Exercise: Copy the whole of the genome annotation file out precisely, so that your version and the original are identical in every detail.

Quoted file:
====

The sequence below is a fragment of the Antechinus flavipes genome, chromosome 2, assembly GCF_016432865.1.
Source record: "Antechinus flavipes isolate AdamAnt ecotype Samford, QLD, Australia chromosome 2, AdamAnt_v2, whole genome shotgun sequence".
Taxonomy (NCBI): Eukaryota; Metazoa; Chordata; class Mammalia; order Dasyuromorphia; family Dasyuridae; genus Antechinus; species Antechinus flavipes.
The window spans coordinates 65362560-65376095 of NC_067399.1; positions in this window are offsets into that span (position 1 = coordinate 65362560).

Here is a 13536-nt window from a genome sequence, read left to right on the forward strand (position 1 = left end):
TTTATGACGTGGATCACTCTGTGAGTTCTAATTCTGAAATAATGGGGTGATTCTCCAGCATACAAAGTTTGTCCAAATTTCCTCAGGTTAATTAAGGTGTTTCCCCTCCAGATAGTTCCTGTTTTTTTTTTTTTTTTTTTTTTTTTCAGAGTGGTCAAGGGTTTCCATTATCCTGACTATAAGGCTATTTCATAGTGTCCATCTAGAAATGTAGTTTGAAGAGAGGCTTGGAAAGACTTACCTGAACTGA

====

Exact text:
The sequence below is a fragment of the Antechinus flavipes genome, chromosome 2, assembly GCF_016432865.1.
Source record: "Antechinus flavipes isolate AdamAnt ecotype Samford, QLD, Australia chromosome 2, AdamAnt_v2, whole genome shotgun sequence".
Taxonomy (NCBI): Eukaryota; Metazoa; Chordata; class Mammalia; order Dasyuromorphia; family Dasyuridae; genus Antechinus; species Antechinus flavipes.
The window spans coordinates 65362560-65376095 of NC_067399.1; positions in this window are offsets into that span (position 1 = coordinate 65362560).

Here is a 13536-nt window from a genome sequence, read left to right on the forward strand (position 1 = left end):
TTTATGACGTGGATCACTCTGTGAGTTCTAATTCTGAAATAATGGGGTGATTCTCCAGCATACAAAGTTTGTCCAAATTTCCTCAGGTTAATTAAGGTGTTTCCCCTCCAGATAGTTCCTGTTTTTTTTTTTTTTTTTTTTTTTTTCAGAGTGGTCAAGGGTTTCCATTATCCTGACTATAAGGCTATTTCATAGTGTCCATCTAGAAATGTAGTTTGAAGAGAGGCTTGGAAAGACTTACCTGAACTGA